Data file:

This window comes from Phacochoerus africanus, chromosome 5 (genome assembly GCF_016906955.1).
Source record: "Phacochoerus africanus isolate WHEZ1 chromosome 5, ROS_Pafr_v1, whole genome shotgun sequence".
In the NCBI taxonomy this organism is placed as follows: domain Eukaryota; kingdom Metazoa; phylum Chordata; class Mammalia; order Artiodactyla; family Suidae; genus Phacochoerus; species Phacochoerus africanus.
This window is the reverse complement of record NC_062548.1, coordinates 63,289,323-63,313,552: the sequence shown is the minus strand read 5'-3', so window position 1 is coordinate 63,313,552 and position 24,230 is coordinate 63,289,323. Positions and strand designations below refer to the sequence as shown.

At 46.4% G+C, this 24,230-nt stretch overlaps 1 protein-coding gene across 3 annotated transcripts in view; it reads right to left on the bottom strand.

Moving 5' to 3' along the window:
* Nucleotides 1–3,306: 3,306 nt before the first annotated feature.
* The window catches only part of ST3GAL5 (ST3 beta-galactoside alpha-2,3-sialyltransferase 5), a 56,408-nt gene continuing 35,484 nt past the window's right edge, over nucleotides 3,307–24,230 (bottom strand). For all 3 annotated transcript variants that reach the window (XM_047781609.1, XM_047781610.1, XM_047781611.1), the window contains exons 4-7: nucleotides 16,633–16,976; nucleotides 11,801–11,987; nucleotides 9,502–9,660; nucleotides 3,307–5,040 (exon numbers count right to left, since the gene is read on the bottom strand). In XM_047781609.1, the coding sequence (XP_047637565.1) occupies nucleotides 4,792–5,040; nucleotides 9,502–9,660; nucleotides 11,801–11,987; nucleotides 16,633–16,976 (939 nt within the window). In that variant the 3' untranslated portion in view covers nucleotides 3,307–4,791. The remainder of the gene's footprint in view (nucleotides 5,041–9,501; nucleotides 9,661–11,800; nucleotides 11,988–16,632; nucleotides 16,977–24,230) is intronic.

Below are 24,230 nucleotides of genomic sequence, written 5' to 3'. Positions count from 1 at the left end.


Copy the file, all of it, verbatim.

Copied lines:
This window comes from Phacochoerus africanus, chromosome 5 (genome assembly GCF_016906955.1).
Source record: "Phacochoerus africanus isolate WHEZ1 chromosome 5, ROS_Pafr_v1, whole genome shotgun sequence".
In the NCBI taxonomy this organism is placed as follows: domain Eukaryota; kingdom Metazoa; phylum Chordata; class Mammalia; order Artiodactyla; family Suidae; genus Phacochoerus; species Phacochoerus africanus.
This window is the reverse complement of record NC_062548.1, coordinates 63,289,323-63,313,552: the sequence shown is the minus strand read 5'-3', so window position 1 is coordinate 63,313,552 and position 24,230 is coordinate 63,289,323. Positions and strand designations below refer to the sequence as shown.

At 46.4% G+C, this 24,230-nt stretch overlaps 1 protein-coding gene across 3 annotated transcripts in view; it reads right to left on the bottom strand.

Moving 5' to 3' along the window:
* Nucleotides 1–3,306: 3,306 nt before the first annotated feature.
* The window catches only part of ST3GAL5 (ST3 beta-galactoside alpha-2,3-sialyltransferase 5), a 56,408-nt gene continuing 35,484 nt past the window's right edge, over nucleotides 3,307–24,230 (bottom strand). For all 3 annotated transcript variants that reach the window (XM_047781609.1, XM_047781610.1, XM_047781611.1), the window contains exons 4-7: nucleotides 16,633–16,976; nucleotides 11,801–11,987; nucleotides 9,502–9,660; nucleotides 3,307–5,040 (exon numbers count right to left, since the gene is read on the bottom strand). In XM_047781609.1, the coding sequence (XP_047637565.1) occupies nucleotides 4,792–5,040; nucleotides 9,502–9,660; nucleotides 11,801–11,987; nucleotides 16,633–16,976 (939 nt within the window). In that variant the 3' untranslated portion in view covers nucleotides 3,307–4,791. The remainder of the gene's footprint in view (nucleotides 5,041–9,501; nucleotides 9,661–11,800; nucleotides 11,988–16,632; nucleotides 16,977–24,230) is intronic.

Below are 24,230 nucleotides of genomic sequence, written 5' to 3'. Positions count from 1 at the left end.